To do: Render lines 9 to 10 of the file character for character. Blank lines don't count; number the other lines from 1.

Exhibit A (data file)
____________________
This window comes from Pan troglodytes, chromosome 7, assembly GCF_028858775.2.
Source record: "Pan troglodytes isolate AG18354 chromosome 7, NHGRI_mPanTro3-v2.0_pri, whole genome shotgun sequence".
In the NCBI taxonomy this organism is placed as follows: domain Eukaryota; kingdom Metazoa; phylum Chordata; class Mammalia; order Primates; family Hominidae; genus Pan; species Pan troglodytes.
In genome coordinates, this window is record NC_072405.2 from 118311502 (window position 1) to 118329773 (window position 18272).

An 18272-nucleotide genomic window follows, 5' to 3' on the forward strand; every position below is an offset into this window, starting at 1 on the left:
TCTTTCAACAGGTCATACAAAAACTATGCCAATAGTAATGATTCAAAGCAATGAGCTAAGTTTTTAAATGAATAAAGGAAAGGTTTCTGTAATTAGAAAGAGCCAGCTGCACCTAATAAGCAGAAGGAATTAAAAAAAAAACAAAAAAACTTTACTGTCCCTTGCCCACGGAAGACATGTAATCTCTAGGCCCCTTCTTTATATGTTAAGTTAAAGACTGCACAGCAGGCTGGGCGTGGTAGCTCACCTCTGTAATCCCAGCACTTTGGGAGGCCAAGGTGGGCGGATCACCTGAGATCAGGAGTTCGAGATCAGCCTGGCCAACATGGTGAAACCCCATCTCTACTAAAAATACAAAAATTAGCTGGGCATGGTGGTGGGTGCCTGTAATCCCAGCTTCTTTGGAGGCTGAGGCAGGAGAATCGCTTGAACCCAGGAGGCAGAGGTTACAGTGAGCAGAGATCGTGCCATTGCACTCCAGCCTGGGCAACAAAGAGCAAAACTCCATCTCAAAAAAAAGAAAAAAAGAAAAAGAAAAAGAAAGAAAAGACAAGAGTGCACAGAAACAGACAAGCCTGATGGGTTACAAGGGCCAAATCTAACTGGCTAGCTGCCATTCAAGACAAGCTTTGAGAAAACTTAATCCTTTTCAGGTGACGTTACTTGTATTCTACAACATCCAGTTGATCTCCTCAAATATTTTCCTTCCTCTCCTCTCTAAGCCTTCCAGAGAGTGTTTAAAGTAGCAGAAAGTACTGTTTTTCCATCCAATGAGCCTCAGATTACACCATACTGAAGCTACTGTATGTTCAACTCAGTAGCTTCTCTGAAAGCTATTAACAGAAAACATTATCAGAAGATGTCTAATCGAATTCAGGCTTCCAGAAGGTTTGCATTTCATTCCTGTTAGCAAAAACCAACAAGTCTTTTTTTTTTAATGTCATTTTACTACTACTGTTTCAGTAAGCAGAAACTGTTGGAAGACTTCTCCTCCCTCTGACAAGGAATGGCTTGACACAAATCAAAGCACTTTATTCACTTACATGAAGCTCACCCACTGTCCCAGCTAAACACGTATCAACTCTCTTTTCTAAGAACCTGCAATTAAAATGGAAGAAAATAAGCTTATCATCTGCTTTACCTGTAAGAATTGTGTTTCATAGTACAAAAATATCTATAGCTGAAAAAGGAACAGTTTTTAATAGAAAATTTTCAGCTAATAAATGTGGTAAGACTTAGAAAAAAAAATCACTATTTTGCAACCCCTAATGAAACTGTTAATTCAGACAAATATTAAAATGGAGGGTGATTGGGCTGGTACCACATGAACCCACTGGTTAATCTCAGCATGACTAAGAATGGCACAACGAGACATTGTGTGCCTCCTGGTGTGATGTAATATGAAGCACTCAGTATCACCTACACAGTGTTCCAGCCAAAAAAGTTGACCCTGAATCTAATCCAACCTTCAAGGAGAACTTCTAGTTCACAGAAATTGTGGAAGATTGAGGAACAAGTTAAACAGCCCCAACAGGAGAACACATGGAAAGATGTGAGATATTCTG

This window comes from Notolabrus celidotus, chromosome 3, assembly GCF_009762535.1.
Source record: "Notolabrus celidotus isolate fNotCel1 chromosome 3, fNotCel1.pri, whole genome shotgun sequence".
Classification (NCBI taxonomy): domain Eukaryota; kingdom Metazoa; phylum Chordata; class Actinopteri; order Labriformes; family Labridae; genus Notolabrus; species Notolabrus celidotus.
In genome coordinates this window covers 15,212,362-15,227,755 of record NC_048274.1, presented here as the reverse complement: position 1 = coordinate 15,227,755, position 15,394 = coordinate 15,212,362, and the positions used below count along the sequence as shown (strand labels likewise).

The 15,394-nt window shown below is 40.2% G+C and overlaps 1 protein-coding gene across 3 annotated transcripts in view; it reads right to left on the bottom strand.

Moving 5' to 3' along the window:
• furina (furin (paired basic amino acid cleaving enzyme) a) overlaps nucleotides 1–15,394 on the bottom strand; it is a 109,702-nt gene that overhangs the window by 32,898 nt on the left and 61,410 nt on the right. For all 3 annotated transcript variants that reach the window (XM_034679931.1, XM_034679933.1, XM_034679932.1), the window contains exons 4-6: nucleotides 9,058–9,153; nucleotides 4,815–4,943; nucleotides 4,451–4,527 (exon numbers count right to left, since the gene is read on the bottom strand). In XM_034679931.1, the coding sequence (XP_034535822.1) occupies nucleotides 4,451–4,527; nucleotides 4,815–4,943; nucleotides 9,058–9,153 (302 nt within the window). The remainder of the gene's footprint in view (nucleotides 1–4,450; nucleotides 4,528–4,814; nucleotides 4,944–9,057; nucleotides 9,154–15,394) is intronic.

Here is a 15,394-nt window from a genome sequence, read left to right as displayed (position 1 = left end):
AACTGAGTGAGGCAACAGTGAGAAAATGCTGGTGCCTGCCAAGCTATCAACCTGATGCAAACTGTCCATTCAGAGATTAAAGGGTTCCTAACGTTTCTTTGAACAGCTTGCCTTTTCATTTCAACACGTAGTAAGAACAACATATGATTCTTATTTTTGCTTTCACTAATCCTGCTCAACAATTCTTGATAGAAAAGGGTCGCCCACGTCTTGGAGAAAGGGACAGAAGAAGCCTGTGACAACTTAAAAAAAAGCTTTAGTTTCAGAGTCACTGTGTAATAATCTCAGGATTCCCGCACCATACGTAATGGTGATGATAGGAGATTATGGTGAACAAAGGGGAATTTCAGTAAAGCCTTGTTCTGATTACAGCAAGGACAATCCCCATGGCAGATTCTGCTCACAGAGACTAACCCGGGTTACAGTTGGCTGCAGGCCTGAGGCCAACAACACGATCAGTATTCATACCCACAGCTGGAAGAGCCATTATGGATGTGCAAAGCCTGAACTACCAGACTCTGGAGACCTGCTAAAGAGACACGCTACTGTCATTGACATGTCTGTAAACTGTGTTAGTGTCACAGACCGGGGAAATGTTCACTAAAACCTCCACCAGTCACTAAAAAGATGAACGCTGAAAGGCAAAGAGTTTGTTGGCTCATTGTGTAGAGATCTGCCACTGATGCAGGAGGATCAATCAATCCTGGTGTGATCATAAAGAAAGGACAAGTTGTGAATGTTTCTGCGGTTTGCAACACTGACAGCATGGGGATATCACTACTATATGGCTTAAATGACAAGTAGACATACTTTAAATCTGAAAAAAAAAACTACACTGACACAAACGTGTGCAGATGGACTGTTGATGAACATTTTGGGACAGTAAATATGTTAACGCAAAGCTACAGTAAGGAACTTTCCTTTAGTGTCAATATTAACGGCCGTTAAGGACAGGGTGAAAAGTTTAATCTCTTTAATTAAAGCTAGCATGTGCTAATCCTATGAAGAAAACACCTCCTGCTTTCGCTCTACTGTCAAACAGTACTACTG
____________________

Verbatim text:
Classification (NCBI taxonomy): domain Eukaryota; kingdom Metazoa; phylum Chordata; class Actinopteri; order Labriformes; family Labridae; genus Notolabrus; species Notolabrus celidotus.
In genome coordinates this window covers 15,212,362-15,227,755 of record NC_048274.1, presented here as the reverse complement: position 1 = coordinate 15,227,755, position 15,394 = coordinate 15,212,362, and the positions used below count along the sequence as shown (strand labels likewise).